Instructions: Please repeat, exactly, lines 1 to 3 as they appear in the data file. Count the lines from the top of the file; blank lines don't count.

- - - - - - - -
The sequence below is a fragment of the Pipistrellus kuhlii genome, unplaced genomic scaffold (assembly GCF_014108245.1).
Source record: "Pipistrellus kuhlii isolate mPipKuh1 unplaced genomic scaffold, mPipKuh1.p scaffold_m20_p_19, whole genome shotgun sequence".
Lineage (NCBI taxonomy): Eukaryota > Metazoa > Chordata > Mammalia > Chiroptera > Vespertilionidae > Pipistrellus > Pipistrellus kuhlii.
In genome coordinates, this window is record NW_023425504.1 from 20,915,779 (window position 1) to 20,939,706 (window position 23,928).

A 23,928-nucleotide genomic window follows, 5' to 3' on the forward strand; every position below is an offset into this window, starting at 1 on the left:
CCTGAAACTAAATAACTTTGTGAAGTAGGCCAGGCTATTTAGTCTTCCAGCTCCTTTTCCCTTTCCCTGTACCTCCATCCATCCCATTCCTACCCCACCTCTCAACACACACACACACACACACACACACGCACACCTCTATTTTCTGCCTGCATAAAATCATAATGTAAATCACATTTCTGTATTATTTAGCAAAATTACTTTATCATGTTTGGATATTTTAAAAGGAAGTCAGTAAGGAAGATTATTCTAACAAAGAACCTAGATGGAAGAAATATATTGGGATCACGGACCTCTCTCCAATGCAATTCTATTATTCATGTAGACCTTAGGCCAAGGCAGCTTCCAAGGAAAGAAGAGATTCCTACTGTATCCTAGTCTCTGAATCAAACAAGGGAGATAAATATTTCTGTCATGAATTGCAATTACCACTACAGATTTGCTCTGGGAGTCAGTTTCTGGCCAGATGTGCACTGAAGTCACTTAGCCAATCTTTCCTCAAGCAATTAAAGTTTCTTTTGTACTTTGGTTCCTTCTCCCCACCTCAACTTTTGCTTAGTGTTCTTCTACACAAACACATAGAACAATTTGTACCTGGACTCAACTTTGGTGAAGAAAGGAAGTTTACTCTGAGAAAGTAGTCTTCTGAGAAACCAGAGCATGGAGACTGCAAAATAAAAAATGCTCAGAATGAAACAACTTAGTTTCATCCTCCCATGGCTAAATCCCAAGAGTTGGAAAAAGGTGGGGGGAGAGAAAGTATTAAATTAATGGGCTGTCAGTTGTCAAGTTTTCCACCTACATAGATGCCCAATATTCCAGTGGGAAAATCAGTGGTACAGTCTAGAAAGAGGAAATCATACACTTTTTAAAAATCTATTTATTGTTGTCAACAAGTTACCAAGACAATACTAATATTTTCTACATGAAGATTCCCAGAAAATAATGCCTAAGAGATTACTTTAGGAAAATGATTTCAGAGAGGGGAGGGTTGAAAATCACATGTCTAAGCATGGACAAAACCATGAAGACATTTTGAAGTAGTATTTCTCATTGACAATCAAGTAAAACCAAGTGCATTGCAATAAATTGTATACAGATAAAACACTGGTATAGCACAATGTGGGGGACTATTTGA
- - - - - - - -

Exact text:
The sequence below is a fragment of the Pipistrellus kuhlii genome, unplaced genomic scaffold (assembly GCF_014108245.1).
Source record: "Pipistrellus kuhlii isolate mPipKuh1 unplaced genomic scaffold, mPipKuh1.p scaffold_m20_p_19, whole genome shotgun sequence".
Lineage (NCBI taxonomy): Eukaryota > Metazoa > Chordata > Mammalia > Chiroptera > Vespertilionidae > Pipistrellus > Pipistrellus kuhlii.